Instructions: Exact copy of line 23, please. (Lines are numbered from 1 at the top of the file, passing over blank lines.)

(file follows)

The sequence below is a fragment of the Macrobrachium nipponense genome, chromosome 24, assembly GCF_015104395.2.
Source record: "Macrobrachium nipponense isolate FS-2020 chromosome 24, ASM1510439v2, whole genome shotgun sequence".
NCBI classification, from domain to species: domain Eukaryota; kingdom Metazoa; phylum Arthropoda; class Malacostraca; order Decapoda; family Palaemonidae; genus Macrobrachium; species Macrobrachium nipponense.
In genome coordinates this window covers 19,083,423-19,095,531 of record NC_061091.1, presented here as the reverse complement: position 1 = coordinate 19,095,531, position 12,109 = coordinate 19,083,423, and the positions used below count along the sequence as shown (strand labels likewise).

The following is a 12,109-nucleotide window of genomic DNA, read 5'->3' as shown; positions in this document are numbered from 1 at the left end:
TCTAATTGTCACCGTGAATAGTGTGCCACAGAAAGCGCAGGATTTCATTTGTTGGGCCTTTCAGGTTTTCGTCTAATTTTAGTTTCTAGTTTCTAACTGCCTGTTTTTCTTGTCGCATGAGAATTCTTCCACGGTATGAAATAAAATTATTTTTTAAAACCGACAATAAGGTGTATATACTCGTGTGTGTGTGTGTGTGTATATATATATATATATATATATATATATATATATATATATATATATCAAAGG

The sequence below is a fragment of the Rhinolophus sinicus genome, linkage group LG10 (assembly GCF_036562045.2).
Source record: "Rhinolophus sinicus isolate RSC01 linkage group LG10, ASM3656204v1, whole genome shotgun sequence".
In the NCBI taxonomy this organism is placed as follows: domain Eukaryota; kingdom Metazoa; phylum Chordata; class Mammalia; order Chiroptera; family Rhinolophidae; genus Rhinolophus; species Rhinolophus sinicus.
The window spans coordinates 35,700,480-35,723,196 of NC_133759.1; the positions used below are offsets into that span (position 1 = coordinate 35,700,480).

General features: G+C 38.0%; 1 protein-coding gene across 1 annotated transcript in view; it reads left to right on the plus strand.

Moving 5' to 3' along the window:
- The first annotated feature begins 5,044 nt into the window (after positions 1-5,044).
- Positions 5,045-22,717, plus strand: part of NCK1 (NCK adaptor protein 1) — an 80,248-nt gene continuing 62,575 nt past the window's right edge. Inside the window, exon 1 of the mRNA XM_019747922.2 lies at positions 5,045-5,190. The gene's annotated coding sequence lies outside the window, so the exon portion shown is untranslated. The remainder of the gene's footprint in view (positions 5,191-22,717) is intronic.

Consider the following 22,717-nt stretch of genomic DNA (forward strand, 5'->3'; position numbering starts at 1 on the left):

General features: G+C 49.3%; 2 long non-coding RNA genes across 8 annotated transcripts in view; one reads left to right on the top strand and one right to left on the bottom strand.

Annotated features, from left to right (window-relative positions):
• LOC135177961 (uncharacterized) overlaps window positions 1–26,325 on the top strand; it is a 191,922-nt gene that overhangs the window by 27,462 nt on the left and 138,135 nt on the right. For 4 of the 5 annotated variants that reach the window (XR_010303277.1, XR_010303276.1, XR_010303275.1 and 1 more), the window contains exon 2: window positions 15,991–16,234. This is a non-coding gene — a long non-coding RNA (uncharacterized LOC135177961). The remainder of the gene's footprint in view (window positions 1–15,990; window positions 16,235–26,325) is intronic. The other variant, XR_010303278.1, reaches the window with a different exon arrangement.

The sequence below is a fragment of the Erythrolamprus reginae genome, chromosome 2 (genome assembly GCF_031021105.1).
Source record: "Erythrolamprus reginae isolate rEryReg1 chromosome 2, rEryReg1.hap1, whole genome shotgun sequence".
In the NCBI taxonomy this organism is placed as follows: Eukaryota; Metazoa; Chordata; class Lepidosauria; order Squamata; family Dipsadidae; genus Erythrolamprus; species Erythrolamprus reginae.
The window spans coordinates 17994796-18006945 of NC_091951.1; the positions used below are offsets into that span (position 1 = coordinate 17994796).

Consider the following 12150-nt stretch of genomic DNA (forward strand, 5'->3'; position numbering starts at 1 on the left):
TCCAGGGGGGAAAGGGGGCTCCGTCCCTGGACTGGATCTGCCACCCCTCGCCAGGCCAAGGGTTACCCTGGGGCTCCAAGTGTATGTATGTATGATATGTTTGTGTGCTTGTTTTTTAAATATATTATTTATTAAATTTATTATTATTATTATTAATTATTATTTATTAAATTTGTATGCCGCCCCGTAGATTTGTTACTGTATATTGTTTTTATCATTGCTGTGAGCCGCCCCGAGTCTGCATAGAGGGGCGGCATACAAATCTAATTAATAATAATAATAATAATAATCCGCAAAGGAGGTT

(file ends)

Consider the following 12150-nt stretch of genomic DNA (forward strand, 5'->3'; position numbering starts at 1 on the left):